Too late. The preacher read his text: "He who puts his hand to the plow and looks behind him is not fit for the company of heaven."

I sat stupefied for a moment, looking at the traffic, then burst out laughing.

"All right, all right, already! I'll be good! I've got the message!" I chuckled all the way to the church, and have been in a good humor ever since.

But, I've also been doing some serious thinking. This is one heck of a lot of trouble that someone is going to on my account. Why me? What difference does it make if I check out of life early? Is it because I would be upsetting someone's plan, in which I'm an important part? If so, what is expected of me? What things am I supposed to be doing while I am here? Could the churches, synagogues, mosques and temples of the world's religions be right when they claim that we are all part of a plan, and have some purpose, mission, or reason for being here?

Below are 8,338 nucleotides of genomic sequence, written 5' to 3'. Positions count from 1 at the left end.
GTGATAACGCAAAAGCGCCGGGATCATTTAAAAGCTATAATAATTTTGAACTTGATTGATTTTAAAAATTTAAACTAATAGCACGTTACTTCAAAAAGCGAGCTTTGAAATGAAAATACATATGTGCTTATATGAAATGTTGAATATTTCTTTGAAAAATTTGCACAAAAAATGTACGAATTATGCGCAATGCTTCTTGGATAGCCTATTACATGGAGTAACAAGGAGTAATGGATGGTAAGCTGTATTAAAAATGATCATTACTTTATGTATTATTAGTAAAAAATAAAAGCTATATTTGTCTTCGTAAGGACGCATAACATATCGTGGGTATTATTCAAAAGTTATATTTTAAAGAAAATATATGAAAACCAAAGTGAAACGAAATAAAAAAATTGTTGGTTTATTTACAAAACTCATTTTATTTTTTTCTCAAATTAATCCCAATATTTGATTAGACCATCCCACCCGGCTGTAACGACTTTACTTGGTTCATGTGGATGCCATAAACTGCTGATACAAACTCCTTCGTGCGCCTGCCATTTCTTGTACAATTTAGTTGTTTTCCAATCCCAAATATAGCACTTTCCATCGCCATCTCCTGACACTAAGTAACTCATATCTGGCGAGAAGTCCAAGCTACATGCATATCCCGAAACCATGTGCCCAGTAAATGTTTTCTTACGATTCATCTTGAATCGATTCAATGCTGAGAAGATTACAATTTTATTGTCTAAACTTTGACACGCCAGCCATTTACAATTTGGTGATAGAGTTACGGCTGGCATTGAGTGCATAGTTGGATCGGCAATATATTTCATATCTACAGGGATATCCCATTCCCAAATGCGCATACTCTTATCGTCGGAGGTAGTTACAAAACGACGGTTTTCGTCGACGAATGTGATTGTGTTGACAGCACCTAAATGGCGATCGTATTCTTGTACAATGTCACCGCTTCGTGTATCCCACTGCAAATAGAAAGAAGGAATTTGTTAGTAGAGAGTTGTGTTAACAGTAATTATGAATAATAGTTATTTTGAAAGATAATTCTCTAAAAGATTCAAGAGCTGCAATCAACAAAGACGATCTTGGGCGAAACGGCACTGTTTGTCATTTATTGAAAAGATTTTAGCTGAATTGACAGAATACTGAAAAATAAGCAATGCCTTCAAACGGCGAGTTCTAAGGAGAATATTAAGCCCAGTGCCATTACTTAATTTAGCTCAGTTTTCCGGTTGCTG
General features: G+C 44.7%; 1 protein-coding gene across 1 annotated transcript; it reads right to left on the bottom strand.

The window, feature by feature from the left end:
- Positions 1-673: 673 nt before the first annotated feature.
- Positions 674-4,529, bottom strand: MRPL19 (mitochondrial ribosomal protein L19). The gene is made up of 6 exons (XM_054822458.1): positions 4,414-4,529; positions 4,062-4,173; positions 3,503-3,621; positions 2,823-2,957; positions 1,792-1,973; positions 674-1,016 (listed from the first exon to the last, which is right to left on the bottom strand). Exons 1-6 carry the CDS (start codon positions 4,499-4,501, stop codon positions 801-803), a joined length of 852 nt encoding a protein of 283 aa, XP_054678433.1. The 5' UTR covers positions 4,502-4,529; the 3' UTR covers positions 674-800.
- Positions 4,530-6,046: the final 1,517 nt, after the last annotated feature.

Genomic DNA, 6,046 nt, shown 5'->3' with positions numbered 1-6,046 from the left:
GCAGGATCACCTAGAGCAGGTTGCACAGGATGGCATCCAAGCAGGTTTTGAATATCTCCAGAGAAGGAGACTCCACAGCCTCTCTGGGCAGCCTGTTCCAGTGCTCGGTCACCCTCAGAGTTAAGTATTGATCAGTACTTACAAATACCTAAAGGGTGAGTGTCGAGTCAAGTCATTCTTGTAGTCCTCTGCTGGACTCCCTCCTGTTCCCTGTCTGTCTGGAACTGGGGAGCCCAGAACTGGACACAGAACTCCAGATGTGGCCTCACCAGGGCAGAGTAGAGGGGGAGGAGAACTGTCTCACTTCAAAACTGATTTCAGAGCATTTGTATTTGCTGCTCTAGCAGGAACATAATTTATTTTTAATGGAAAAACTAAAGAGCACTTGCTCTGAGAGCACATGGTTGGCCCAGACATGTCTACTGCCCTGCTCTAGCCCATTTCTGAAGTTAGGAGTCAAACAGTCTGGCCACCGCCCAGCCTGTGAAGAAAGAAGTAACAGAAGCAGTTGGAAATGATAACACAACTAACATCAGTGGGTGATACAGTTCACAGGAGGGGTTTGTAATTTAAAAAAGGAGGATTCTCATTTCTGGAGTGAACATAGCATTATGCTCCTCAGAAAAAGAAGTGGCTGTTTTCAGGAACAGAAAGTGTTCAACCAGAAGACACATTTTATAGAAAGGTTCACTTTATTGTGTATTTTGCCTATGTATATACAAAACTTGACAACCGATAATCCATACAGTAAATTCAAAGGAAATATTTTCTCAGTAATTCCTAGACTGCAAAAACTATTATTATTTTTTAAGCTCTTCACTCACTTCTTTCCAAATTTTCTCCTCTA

"I guess," I thought humorously, "I should have been paying more attention to the preachers."

But, who would pay any MORE attention to my story?

Not magazine editors, certainly. This story has been rejected by 27 of them! I can't blame them. If someone told me this story, I wouldn't believe it either. It is not a story one can prove.

I can see three conclusions that readers can come to:
  1. I'm lying like hell.
  2. I'm nuttier than a fruit cake.
  3. I had a very unusual and illuminating experience.
As I'll cheerfully submit to either a lie detector or a shrink, provided someone else pays the bill, the third conclusion seems to be the most likely.

But, if you don't believe it, I can't blame you. Personally, I have to believe.

Because it happened to me. 

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Ross A. Sheldon